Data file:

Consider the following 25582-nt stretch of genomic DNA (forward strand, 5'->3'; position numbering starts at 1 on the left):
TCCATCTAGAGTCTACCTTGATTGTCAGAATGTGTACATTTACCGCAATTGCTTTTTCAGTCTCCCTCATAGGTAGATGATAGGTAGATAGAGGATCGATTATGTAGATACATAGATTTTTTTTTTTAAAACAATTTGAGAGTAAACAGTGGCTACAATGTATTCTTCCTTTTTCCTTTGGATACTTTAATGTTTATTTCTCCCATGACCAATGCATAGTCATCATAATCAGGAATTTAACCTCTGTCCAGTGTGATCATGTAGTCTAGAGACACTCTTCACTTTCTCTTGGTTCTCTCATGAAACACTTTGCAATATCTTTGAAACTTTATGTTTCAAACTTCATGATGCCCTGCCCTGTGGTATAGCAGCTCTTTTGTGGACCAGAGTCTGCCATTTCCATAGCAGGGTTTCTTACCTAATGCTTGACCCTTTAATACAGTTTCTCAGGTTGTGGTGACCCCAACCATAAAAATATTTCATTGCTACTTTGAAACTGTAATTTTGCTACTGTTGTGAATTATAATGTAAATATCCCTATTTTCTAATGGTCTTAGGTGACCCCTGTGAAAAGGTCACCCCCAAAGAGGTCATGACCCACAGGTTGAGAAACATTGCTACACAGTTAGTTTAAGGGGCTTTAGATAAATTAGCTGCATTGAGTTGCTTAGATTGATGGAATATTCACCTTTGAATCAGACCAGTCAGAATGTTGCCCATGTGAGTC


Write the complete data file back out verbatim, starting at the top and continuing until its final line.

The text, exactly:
Consider the following 25582-nt stretch of genomic DNA (forward strand, 5'->3'; position numbering starts at 1 on the left):
TCCATCTAGAGTCTACCTTGATTGTCAGAATGTGTACATTTACCGCAATTGCTTTTTCAGTCTCCCTCATAGGTAGATGATAGGTAGATAGAGGATCGATTATGTAGATACATAGATTTTTTTTTTTAAAACAATTTGAGAGTAAACAGTGGCTACAATGTATTCTTCCTTTTTCCTTTGGATACTTTAATGTTTATTTCTCCCATGACCAATGCATAGTCATCATAATCAGGAATTTAACCTCTGTCCAGTGTGATCATGTAGTCTAGAGACACTCTTCACTTTCTCTTGGTTCTCTCATGAAACACTTTGCAATATCTTTGAAACTTTATGTTTCAAACTTCATGATGCCCTGCCCTGTGGTATAGCAGCTCTTTTGTGGACCAGAGTCTGCCATTTCCATAGCAGGGTTTCTTACCTAATGCTTGACCCTTTAATACAGTTTCTCAGGTTGTGGTGACCCCAACCATAAAAATATTTCATTGCTACTTTGAAACTGTAATTTTGCTACTGTTGTGAATTATAATGTAAATATCCCTATTTTCTAATGGTCTTAGGTGACCCCTGTGAAAAGGTCACCCCCAAAGAGGTCATGACCCACAGGTTGAGAAACATTGCTACACAGTTAGTTTAAGGGGCTTTAGATAAATTAGCTGCATTGAGTTGCTTAGATTGATGGAATATTCACCTTTGAATCAGACCAGTCAGAATGTTGCCCATGTGAGTC